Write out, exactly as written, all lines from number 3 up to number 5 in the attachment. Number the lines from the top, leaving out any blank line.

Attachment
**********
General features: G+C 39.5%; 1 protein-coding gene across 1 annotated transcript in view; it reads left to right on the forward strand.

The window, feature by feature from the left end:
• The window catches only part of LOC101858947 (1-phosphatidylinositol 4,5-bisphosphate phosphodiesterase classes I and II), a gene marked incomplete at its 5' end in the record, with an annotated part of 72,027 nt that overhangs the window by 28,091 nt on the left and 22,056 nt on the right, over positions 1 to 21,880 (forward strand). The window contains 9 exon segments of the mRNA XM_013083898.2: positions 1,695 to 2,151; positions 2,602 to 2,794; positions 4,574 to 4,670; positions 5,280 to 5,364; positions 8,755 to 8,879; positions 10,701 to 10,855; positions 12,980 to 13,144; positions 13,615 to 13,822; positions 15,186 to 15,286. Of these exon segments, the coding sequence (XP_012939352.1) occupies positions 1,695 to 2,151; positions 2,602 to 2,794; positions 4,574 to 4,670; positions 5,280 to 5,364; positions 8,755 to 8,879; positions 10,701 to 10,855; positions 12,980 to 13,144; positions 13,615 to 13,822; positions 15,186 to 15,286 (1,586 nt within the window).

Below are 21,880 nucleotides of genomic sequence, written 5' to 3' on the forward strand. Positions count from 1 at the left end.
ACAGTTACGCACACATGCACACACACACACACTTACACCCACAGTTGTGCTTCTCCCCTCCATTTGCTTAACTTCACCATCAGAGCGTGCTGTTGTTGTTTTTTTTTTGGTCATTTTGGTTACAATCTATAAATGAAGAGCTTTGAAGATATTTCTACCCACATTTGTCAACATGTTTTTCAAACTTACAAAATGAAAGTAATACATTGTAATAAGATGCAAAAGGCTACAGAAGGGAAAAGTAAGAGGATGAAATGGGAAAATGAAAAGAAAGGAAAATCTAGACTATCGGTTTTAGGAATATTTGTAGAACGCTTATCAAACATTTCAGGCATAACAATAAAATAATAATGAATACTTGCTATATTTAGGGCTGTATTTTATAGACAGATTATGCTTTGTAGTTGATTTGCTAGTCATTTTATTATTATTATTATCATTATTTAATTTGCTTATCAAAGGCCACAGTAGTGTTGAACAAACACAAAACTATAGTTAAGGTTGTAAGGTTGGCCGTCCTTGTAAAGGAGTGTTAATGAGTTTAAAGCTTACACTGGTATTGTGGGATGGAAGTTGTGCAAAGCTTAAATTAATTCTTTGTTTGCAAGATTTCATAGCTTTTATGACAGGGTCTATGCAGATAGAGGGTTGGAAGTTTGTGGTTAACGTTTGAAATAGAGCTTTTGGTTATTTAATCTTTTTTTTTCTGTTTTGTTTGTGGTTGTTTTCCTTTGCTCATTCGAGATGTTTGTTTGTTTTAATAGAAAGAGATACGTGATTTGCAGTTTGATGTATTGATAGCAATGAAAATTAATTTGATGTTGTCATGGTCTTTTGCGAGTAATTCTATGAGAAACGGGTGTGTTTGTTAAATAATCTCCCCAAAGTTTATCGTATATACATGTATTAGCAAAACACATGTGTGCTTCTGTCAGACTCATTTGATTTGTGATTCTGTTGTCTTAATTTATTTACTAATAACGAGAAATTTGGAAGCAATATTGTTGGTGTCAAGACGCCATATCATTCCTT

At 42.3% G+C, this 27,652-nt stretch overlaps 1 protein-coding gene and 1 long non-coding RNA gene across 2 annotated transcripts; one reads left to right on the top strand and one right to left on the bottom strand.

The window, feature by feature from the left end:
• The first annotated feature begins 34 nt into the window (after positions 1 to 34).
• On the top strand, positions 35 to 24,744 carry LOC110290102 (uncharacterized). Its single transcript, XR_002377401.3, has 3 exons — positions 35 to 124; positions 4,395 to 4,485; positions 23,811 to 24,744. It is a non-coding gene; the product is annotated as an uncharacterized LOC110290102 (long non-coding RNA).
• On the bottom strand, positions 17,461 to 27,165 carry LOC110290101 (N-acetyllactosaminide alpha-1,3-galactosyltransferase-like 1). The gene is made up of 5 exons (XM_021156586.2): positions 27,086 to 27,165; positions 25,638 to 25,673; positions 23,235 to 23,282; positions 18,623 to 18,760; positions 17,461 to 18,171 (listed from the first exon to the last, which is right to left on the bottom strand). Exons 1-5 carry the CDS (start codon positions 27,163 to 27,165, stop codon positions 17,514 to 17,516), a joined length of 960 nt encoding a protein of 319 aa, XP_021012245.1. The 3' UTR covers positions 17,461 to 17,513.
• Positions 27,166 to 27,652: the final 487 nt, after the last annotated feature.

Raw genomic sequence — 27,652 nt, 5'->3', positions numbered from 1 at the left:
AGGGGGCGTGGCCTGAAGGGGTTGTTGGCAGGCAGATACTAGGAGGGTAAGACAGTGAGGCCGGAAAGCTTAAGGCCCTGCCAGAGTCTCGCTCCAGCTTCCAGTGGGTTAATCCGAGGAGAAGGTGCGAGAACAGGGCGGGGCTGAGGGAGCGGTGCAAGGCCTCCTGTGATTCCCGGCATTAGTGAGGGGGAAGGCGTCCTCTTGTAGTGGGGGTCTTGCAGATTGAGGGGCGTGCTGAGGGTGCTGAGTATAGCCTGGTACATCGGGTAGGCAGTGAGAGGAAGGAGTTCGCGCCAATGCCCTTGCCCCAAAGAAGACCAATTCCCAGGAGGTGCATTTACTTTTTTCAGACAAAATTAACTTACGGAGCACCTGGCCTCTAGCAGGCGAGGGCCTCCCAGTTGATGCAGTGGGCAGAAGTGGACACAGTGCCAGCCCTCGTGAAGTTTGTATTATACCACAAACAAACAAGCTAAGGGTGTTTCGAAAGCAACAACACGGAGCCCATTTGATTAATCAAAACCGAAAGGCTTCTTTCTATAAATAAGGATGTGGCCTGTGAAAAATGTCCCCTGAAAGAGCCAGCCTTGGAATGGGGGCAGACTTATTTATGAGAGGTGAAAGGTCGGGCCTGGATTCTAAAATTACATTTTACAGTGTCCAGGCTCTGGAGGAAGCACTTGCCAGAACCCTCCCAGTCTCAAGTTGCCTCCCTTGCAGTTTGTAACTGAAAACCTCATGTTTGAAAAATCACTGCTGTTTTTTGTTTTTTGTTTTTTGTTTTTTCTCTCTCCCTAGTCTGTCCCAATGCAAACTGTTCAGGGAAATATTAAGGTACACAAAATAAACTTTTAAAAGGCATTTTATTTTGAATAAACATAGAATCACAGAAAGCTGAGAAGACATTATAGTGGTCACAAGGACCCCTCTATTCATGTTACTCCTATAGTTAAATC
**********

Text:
• The window catches only part of LOC101858947 (1-phosphatidylinositol 4,5-bisphosphate phosphodiesterase classes I and II), a gene marked incomplete at its 5' end in the record, with an annotated part of 72,027 nt that overhangs the window by 28,091 nt on the left and 22,056 nt on the right, over positions 1 to 21,880 (forward strand). The window contains 9 exon segments of the mRNA XM_013083898.2: positions 1,695 to 2,151; positions 2,602 to 2,794; positions 4,574 to 4,670; positions 5,280 to 5,364; positions 8,755 to 8,879; positions 10,701 to 10,855; positions 12,980 to 13,144; positions 13,615 to 13,822; positions 15,186 to 15,286. Of these exon segments, the coding sequence (XP_012939352.1) occupies positions 1,695 to 2,151; positions 2,602 to 2,794; positions 4,574 to 4,670; positions 5,280 to 5,364; positions 8,755 to 8,879; positions 10,701 to 10,855; positions 12,980 to 13,144; positions 13,615 to 13,822; positions 15,186 to 15,286 (1,586 nt within the window).

Below are 21,880 nucleotides of genomic sequence, written 5' to 3' on the forward strand. Positions count from 1 at the left end.
ACAGTTACGCACACATGCACACACACACACACTTACACCCACAGTTGTGCTTCTCCCCTCCATTTGCTTAACTTCACCATCAGAGCGTGCTGTTGTTGTTTTTTTTTTGGTCATTTTGGTTACAATCTATAAATGAAGAGCTTTGAAGATATTTCTACCCACATTTGTCAACATGTTTTTCAAACTTACAAAATGAAAGTAATACATTGTAATAAGATGCAAAAGGCTACAGAAGGGAAAAGTAAGAGGATGAAATGGGAAAATGAAAAGAAAGGAAAATCTAGACTATCGGTTTTAGGAATATTTGTAGAACGCTTATCAAACATTTCAGGCATAACAATAAAATAATAATGAATACTTGCTATATTTAGGGCTGTATTTTATAGACAGATTATGCTTTGTAGTTGATTTGCTAGTCATTTTATTATTATTATTATCATTATTTAATTTGCTTATCAAAGGCCACAGTAGTGTTGAACAAACACAAAACTATAGTTAAGGTTGTAAGGTTGGCCGTCCTTGTAAAGGAGTGTTAATGAGTTTAAAGCTTACACTGGTATTGTGGGATGGAAGTTGTGCAAAGCTTAAATTAATTCTTTGTTTGCAAGATTTCATAGCTTTTATGACAGGGTCTATGCAGATAGAGGGTTGGAAGTTTGTGGTTAACGTTTGAAATAGAGCTTTTGGTTATTTAATCTTTTTTTTTCTGTTTTGTTTGTGGTTGTTTTCCTTTGCTCATTCGAGATGTTTGTTTGTTTTAATAGAAAGAGATACGTGATTTGCAGTTTGATGTATTGATAGCAATGAAAATTAATTTGATGTTGTCATGGTCTTTTGCGAGTAATTCTATGAGAAACGGGTGTGTTTGTTAAATAATCTCCCCAAAGTTTATCGTATATACATGTATTAGCAAAACACATGTGTGCTTCTGTCAGACTCATTTGATTTGTGATTCTGTTGTCTTAATTTATTTACTAATAACGAGAAATTTGGAAGCAATATTGTTGGTGTCAAGACGCCATATCATTCCTT